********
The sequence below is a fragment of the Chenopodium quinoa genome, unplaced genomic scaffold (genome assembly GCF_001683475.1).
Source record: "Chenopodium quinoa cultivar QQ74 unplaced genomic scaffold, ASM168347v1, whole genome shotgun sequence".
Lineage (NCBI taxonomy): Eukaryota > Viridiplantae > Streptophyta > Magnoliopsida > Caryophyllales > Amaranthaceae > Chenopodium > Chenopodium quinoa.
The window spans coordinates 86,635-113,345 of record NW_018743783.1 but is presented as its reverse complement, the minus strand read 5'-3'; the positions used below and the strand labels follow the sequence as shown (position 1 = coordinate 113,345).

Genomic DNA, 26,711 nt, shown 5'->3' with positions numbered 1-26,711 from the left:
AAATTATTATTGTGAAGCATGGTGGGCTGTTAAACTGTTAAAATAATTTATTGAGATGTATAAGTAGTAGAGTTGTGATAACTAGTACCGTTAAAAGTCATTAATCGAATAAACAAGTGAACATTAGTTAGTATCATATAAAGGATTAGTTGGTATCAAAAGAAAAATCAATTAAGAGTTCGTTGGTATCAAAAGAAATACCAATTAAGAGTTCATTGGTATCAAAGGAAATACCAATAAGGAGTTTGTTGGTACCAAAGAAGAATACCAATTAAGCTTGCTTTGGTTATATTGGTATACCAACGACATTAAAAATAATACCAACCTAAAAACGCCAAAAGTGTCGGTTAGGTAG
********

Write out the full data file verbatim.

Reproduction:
The sequence below is a fragment of the Chenopodium quinoa genome, unplaced genomic scaffold (genome assembly GCF_001683475.1).
Source record: "Chenopodium quinoa cultivar QQ74 unplaced genomic scaffold, ASM168347v1, whole genome shotgun sequence".
Lineage (NCBI taxonomy): Eukaryota > Viridiplantae > Streptophyta > Magnoliopsida > Caryophyllales > Amaranthaceae > Chenopodium > Chenopodium quinoa.
The window spans coordinates 86,635-113,345 of record NW_018743783.1 but is presented as its reverse complement, the minus strand read 5'-3'; the positions used below and the strand labels follow the sequence as shown (position 1 = coordinate 113,345).

Genomic DNA, 26,711 nt, shown 5'->3' with positions numbered 1-26,711 from the left:
AAATTATTATTGTGAAGCATGGTGGGCTGTTAAACTGTTAAAATAATTTATTGAGATGTATAAGTAGTAGAGTTGTGATAACTAGTACCGTTAAAAGTCATTAATCGAATAAACAAGTGAACATTAGTTAGTATCATATAAAGGATTAGTTGGTATCAAAAGAAAAATCAATTAAGAGTTCGTTGGTATCAAAAGAAATACCAATTAAGAGTTCATTGGTATCAAAGGAAATACCAATAAGGAGTTTGTTGGTACCAAAGAAGAATACCAATTAAGCTTGCTTTGGTTATATTGGTATACCAACGACATTAAAAATAATACCAACCTAAAAACGCCAAAAGTGTCGGTTAGGTAG